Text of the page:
Fury flattened all other movies in wide release and is projected to take in around $23 million in its debut weekend in theaters. The Brad Pitt-starring World War II action-drama, set largely within the cramped confines of an M4 Sherman tank rolling across Nazi Germany, comes in at the lower end of pre-release audience tracking expectations. But it caps off a recent run of cinematic success for Pitt (a producer of the multiple Oscar-winning 12 Years a Slave and star of last year’s sci-fi disaster hit World War Z). Fury also features Michael Peña, Shia LaBeouf, Jon Bernthal, and Logan Lerman as a shell-shocked army crew on a deadly mission behind enemy lines.
“The relationship and camaraderie of the cast is really poignant in the film, which is also very visceral and action packed,” said Rory Bruer, president of worldwide distribution for Sony, the studio behind Fury. “We’re feeling really good about it. It’s a very good opening for us and it’s a movie that we’re so proud to be a part of.”
Director David Fincher’s venomous adaptation of Gone Girl slipped to No. 2 in its third week in theaters (passing the $100 million mark domestically in the process with a projected take near $18 million). While producer Guillermo Del Toro’s mythic animated adventure The Book of Life claimed the third box office spot, estimated to earn around $17 million in its first weekend.
The Best of Me, an adaptation of Nicholas Sparks’ 2011 novel starring James Marsden and Michelle Monaghan, fared worst of the new films in wide release. The romantic drama fizzled with critics and appears to be on track for a $10 million opening, on the low end of the spectrum of such bankable Sparks movie adaptations as The Notebook and 2010’s Dear John.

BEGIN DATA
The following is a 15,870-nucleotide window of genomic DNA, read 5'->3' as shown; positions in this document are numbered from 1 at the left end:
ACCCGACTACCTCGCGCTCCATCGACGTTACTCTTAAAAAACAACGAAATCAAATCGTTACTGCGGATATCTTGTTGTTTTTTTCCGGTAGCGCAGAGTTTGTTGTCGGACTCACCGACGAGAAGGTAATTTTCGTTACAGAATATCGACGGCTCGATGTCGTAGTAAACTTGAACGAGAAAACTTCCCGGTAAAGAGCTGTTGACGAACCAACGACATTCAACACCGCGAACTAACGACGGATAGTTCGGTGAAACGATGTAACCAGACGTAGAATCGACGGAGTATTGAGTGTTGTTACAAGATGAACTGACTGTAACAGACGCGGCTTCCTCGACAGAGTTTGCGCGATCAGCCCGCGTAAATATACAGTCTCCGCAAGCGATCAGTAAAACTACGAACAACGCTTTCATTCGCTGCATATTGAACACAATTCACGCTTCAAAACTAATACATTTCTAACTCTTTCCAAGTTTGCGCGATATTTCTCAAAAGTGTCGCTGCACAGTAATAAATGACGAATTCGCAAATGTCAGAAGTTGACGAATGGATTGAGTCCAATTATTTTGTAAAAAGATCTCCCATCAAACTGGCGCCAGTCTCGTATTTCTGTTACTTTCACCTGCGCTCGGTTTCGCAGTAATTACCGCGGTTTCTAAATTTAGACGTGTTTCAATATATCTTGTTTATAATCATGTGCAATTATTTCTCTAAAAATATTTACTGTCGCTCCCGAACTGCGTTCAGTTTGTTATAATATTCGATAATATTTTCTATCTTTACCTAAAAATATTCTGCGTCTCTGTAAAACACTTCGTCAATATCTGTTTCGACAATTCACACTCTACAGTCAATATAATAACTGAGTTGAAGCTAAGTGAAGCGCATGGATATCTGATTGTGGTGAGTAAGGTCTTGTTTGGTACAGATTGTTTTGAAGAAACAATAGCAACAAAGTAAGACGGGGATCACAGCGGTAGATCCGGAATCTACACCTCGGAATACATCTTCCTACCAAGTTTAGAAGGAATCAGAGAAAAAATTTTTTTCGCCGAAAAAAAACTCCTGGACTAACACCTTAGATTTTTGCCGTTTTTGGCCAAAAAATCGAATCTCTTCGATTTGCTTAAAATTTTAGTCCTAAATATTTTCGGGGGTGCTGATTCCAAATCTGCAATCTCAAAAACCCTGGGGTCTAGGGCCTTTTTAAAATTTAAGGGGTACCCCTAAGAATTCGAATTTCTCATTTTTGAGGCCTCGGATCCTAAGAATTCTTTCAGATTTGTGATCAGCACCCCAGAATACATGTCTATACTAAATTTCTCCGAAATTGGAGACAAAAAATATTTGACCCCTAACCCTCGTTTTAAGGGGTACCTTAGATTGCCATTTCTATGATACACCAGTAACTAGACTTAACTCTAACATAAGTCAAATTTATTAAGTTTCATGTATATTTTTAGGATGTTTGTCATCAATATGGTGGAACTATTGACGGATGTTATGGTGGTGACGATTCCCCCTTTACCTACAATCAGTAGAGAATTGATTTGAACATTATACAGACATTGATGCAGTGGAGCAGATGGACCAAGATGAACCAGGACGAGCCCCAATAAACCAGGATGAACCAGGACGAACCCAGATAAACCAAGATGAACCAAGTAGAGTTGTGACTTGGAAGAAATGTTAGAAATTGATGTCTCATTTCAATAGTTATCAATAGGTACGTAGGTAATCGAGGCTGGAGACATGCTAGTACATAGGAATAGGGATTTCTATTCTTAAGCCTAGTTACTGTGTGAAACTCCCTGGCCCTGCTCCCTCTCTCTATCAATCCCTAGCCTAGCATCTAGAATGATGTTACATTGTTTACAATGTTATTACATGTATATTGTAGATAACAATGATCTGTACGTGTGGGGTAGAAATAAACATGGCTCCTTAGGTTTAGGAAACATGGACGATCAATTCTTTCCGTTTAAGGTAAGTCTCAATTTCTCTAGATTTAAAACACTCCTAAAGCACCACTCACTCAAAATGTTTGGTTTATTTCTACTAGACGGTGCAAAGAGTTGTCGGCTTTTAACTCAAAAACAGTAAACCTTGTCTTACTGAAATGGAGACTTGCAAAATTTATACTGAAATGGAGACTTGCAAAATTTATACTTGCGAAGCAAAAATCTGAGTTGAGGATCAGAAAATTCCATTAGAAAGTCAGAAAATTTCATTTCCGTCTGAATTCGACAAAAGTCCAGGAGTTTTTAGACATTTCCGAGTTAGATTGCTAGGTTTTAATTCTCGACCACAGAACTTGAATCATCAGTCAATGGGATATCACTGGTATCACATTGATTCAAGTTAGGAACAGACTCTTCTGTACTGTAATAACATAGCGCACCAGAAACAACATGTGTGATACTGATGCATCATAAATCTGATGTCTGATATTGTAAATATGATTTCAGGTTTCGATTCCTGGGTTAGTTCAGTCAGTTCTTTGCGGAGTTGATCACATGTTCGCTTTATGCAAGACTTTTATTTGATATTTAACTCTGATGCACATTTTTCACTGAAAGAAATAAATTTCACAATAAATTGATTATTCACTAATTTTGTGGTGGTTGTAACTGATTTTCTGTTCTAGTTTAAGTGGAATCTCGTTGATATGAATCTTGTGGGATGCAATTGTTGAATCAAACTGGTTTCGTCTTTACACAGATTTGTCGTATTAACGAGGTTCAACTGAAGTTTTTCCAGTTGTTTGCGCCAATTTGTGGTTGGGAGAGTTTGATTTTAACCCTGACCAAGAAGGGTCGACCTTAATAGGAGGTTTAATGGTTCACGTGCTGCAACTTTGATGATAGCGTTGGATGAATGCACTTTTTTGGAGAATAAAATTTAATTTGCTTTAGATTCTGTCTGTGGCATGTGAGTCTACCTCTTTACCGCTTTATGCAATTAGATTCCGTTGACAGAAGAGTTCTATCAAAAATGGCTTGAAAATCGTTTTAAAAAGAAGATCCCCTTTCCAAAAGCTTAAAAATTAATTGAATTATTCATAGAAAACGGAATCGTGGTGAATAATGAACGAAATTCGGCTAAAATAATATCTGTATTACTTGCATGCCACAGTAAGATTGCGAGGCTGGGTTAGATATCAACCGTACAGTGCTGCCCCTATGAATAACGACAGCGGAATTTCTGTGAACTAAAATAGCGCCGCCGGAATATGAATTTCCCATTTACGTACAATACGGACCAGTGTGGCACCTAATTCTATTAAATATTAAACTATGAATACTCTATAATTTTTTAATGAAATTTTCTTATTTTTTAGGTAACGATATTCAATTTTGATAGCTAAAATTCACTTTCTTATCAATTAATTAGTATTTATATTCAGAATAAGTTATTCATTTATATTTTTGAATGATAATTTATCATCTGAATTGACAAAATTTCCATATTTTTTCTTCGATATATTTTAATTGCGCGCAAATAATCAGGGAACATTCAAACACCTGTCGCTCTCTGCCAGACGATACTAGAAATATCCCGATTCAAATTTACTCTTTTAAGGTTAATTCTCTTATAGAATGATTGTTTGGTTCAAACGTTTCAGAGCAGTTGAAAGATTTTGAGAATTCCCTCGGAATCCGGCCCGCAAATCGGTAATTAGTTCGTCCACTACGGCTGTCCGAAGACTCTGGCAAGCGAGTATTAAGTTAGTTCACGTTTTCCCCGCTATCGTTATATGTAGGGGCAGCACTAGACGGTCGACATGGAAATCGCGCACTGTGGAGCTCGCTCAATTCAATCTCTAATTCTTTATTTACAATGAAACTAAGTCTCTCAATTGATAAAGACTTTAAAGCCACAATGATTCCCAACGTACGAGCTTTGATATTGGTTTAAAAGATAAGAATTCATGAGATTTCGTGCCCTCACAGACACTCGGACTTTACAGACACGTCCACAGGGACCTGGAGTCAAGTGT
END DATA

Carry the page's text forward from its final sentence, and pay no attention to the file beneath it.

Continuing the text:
In limited release, director Alejandro G. Iñárritu’s Birdman took flight in just four theaters, hauling in an impressive $415,000 to become one of the biggest specialty film debuts of the year. The industry-skewering dramedy features Michael Keaton as a washed-up superhero movie star attempting to mount his comeback as a Serious Actor on Broadway (the movie expands into 18 new markets next weekend). Writer-director Jason Reitman’s Men, Women and Children continued to struggle in its transition to wide release. The ensemble Information Age drama—whose cast includes Adam Sandler, Jennifer Garner, and Ansel Elgort—is expected to pull in just over $300,000 after platforming into 608 theaters this weekend.
1. Fury – $23.5 million
2. Gone Girl – $17.8 million
3. The Book of Life – $17 million
4. Alexander and the Terrible, Horrible, No Good, Very Bad Day – $12 million
5. The Best of Me — $10.2 million
(Additional reporting for this blog post by Lindsey Bahr.)